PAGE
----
Review: Scourge – A Darkhurst Novel – by Gail Z Martin

28 Nov

Hey folks, hope you’re all well. 🙂

I’m back with a belated review of Gail‘s Scourge – one of the most enjoyable and different Fantasy’s I’ve read in years.

The city-state of Ravenwood is wealthy, powerful, and corrupt. Merchant Princes and Guild Masters wager fortunes to outmaneuver League rivals for the king’s favor and advantageous trading terms. Lord Mayor Ellor Machison wields assassins, blood witches, and forbidden magic to assure that his powerful patrons get what they want, no matter the cost.

Corran, Rigan, and Kell Valmonde are Guild Undertakers, left to run their family’s business when guards murdered their father and monsters killed their mother. Their grave magic enables them to help souls pass to the After and banish vengeful spirits. Rigan’s magic is unusually strong and enables him to hear the confessions of the dead, the secrets that would otherwise be taken to the grave.

When the toll exacted by monsters and brutal guards hits close to home and ghosts expose the hidden sins of powerful men, Corran, Rigan and Kell become targets in a deadly game and face a choice: obey the Guild, or fight back and risk everything.


Scourge follows the stories of three brothers and an assortment of other characters, all equally important to the narrative, and is set in a world in which magic, monsters, and politics all collide while giving the reader glimpses of a larger and equally intriguing world beyond the tale’s focus.

The three brothers are Corran, Rigan and Kell Valmonde – they are undertakers, and their duty is to fetch and bury the dead according to the different customs which govern how the dead are treated. These customs are described in enough detail that the reader is given a good indication of their importance, and the customs also compliment various strands of the tale’s plot – i.e. the customs aren’t useless, and add a layer of important detail to the story while also adding more layers to the world -and city- the Valmonde brothers live in.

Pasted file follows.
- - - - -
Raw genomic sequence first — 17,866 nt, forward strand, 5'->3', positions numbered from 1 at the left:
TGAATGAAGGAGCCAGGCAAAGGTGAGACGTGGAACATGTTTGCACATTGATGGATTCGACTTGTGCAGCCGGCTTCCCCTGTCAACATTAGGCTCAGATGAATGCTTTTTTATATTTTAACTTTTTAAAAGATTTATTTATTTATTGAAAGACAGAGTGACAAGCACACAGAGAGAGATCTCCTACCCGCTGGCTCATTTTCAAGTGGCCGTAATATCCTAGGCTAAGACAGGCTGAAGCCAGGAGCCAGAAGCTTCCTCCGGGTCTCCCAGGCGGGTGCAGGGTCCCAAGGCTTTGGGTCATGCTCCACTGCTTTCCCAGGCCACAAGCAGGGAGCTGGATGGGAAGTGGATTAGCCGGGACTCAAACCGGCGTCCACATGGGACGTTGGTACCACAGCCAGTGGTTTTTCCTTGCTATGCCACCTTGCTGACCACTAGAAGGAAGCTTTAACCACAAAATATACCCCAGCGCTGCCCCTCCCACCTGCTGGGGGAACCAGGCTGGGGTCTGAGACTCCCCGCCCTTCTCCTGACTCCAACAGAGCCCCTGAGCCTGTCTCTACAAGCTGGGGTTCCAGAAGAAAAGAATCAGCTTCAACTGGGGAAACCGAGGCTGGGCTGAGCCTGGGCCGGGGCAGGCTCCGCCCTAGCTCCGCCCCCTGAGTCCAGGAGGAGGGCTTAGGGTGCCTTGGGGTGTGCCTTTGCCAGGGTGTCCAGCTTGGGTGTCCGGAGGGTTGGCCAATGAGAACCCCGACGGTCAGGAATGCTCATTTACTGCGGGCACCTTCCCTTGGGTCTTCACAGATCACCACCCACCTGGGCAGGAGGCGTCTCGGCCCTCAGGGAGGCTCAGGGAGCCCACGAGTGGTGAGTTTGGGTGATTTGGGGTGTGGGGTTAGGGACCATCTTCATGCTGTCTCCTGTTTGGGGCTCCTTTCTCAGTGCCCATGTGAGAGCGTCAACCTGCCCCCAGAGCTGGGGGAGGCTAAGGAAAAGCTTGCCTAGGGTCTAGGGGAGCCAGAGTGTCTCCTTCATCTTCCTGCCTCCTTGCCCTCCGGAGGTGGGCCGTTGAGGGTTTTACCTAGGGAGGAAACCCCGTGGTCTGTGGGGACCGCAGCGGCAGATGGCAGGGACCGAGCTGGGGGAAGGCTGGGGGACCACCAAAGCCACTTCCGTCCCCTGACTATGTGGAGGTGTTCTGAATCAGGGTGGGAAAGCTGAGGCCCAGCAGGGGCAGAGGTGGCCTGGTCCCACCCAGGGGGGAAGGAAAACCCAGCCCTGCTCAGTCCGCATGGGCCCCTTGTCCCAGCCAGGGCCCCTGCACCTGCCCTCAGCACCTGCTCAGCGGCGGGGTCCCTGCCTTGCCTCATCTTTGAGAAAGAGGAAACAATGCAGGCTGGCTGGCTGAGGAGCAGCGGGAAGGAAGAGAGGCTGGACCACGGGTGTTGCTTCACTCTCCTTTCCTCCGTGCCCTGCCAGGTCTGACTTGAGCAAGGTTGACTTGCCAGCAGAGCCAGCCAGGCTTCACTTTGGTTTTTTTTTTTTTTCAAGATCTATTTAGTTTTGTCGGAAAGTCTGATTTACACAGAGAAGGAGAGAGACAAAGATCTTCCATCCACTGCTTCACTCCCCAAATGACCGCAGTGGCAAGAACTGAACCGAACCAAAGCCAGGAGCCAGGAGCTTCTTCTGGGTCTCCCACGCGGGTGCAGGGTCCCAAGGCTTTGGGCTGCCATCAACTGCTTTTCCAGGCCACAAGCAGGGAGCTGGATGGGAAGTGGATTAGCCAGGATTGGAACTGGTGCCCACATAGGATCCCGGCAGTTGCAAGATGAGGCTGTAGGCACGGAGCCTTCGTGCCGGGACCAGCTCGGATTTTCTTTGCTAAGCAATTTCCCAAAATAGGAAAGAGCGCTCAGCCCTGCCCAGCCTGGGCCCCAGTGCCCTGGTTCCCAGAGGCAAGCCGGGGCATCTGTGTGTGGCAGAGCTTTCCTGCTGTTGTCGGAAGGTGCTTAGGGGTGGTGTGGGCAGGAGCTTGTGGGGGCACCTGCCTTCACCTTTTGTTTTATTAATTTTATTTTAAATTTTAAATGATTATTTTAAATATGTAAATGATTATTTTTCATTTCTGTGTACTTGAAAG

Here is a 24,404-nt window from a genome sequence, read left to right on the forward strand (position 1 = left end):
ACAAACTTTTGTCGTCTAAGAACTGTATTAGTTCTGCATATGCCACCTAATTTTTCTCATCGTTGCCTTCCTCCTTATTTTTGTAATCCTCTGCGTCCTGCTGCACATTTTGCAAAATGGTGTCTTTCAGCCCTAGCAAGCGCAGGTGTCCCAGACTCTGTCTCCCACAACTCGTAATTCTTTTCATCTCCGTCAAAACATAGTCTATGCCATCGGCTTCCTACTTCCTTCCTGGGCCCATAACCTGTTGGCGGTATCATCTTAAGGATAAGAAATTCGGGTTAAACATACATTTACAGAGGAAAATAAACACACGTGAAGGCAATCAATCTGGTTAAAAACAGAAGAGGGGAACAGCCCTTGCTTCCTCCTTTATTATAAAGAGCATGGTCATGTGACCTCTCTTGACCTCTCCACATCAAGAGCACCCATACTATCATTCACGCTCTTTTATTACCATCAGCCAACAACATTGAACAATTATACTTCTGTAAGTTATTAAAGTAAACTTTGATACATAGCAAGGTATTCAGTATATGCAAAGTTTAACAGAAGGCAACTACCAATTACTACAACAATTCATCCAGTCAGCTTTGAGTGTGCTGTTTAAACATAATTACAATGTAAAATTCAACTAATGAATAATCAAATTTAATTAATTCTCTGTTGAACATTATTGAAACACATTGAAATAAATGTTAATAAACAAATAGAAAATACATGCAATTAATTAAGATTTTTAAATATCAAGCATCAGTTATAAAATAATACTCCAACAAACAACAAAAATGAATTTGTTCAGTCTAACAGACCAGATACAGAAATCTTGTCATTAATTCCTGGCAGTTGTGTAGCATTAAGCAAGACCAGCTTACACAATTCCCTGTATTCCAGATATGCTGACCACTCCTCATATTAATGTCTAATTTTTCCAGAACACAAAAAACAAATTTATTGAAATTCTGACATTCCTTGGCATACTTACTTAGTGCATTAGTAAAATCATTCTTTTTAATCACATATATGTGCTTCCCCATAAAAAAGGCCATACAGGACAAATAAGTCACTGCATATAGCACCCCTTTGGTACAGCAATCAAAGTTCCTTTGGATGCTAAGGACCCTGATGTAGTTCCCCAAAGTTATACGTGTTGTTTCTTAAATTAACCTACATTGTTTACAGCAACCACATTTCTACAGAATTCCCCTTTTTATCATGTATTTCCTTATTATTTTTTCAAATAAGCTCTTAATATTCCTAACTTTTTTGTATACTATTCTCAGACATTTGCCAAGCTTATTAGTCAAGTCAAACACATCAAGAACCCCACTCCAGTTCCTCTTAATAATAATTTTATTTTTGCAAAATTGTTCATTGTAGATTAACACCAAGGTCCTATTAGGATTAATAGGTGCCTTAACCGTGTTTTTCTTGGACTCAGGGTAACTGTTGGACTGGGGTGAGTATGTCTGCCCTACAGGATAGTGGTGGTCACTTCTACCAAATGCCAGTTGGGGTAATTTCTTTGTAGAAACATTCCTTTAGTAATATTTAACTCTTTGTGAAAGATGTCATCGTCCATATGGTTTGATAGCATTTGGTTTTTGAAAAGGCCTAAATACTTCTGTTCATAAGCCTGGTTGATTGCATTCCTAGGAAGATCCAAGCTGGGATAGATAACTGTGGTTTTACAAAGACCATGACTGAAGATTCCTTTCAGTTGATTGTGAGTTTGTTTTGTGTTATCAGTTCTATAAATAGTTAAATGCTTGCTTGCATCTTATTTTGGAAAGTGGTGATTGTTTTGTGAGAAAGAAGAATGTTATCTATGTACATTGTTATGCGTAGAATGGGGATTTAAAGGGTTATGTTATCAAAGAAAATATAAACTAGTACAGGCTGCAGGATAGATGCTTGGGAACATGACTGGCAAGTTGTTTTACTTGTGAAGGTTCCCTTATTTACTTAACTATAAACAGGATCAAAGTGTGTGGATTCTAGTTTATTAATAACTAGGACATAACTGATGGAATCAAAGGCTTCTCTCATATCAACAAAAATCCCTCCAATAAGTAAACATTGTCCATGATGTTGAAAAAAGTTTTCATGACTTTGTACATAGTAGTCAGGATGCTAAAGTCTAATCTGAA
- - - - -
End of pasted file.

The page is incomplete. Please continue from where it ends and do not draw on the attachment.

Corran is the oldest brother and is still suffering through the trauma of losing people important to him, a trauma which Rigan and Kell also share. Since Corran is the oldest, he’s the leader, the one who takes chances he wouldn’t want his brothers to have to take, and he also makes the hard decisions – not only does this lead Corran into more danger than he can safely handle, but also leads to conflict between him and his brothers.

Rigan hides an interesting skill, revealed in the first chapter, which eventually sets him off on his own path – a path that will take Rigan into depths and darkness shunned by most of the city-dwellers, but which shares an important connection with what Corran is doing, and Kell is learning the undertaker-trade while trying to keep his brothers off each other; Kell’s path intersects with each of his brothers’, and he is as important to the plot as they are.

The dynamic between the brothers is excellently written – each singular personality shines, each ‘voice’ stands out, and each of their roles, while unique, compliment not only their relationships with each other but also serve to generate those important aspects of characters like empathy and curiosity – I connected with each of the brothers and was really interested in what would happen to them as the plot unfolded.